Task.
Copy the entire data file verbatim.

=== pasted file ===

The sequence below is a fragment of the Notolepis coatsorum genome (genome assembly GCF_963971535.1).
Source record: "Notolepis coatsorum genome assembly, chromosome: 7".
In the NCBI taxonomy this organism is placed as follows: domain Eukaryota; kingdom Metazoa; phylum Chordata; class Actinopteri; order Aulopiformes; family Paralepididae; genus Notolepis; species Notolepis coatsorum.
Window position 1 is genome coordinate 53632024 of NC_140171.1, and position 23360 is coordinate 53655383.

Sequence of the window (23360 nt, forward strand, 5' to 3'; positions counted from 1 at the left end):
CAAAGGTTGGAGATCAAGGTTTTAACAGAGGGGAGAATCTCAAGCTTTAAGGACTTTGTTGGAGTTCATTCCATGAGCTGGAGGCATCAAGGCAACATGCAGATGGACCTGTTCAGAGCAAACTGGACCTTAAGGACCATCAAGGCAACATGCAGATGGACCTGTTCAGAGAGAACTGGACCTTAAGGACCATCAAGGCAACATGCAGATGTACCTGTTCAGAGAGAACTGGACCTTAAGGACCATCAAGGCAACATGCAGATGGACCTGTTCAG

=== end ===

The sequence below is a fragment of the Notolepis coatsorum genome (genome assembly GCF_963971535.1).
Source record: "Notolepis coatsorum genome assembly, chromosome: 7".
In the NCBI taxonomy this organism is placed as follows: domain Eukaryota; kingdom Metazoa; phylum Chordata; class Actinopteri; order Aulopiformes; family Paralepididae; genus Notolepis; species Notolepis coatsorum.
Window position 1 is genome coordinate 53632024 of NC_140171.1, and position 23360 is coordinate 53655383.

Sequence of the window (23360 nt, forward strand, 5' to 3'; positions counted from 1 at the left end):
CAAAGGTTGGAGATCAAGGTTTTAACAGAGGGGAGAATCTCAAGCTTTAAGGACTTTGTTGGAGTTCATTCCATGAGCTGGAGGCATCAAGGCAACATGCAGATGGACCTGTTCAGAGCAAACTGGACCTTAAGGACCATCAAGGCAACATGCAGATGGACCTGTTCAGAGAGAACTGGACCTTAAGGACCATCAAGGCAACATGCAGATGTACCTGTTCAGAGAGAACTGGACCTTAAGGACCATCAAGGCAACATGCAGATGGACCTGTTCAG